The retail casino capital of Michigan has been consistent in 2019. Detroit casino revenue for May stayed steady.
The latest monthly report posted by the Michigan Gaming Control Board shows a slight increase at all three Detroit facilities.
Detroit casino revenue details for May 2019
According to the report, the three Detroit casinos took in $125.7 million in May. Not all three facilities were equal in their contributions, however.
MGM reported $54.4 million in aggregate revenue. MotorCity took in $41.9 million. Greektown accounted for the other $29.4 million.
All three of those numbers were a slight improvement from the same figures in April.
Revenue holding steady for Michigan casinos
The total aggregate revenue from all three casinos in May was up a half-million dollars over April’s total of $125.2 million.
Greektown continues to hover at the bottom. Greektown reported the smallest amount of revenue for both May and April. Greektown’s revenue, however, was up 0.3% from $29.3 million in April.
May saw a 3.8% improvement for MGM as compared to April. MGM reported $52.4 million in revenue in April.
Compared to April, May was a worse month for MotorCity. May’s revenue fell 3.6% compared to the $43.5 million it posted in April.
MotorCity saw its market share decrease by two percentage points in May as compared to April, with both Greektown and MGM each picking up a point. MGM accounted for 43% of the market in May.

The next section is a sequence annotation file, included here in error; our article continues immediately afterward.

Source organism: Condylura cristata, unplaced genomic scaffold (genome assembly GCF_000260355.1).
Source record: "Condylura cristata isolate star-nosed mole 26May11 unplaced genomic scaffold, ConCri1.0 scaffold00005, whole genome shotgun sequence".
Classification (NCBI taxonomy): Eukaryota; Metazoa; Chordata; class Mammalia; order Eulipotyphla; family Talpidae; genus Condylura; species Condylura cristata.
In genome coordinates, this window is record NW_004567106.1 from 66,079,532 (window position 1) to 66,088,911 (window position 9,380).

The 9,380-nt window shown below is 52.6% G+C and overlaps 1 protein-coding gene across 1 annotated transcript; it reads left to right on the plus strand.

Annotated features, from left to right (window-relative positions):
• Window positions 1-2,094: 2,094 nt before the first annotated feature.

MotorCity was responsible for 33% of the market share while Greektown filled in the other 24%.
In May of 2018, Detroit’s casinos took in a total revenue of $124.6 million. May 2019 was, therefore, an increase of 0.9%.
Greektown saw the most growth year-over-year in May. Its revenue was up 2.4% from May of last year.
Both MGM and MotorCity saw only fractional increases from May 2018. MGM rose 0.1% while MotorCity was up 0.9%.
The theme of consistency applies to the cumulative year as well. Revenue through the first five months of 2019 is 1.5% higher than it was in 2018.
As aggregate revenues have stayed steady, so has tax revenue for the city of Detroit and the state.
Gaming tax revenues for Detroit and the state of Michigan
In May of this year, the three Detroit casinos paid $10.2 million to the state of Michigan in gaming taxes. That’s up from $10.1 million (1%) in May 2018 and April 2019.
The same facilities paid $14.97 million to the city in taxes and development agreement payments in May. That number is up 0.5% from $14.9 million in April.
While that’s a comprehensive snapshot of how Detroit casinos fared in May of 2019, the wait goes on for a total picture of May 2019 in all of the state’s gambling.
What about tribal casinos and racetracks?
Detroit casinos are required to file monthly reports with the Michigan Gaming Control Board, but that isn’t the case for the state’s tribal casinos and racetracks.
Tribal gaming facilities are only required to file annual reports with the board. The same goes for the state’s racetracks. How those facilities are currently faring won’t be known until early 2020.
Michigan casino revenue and gaming taxes could both increase if Michigan sports betting becomes legal. Until then, however, revenue and taxes are holding steady through May of this year.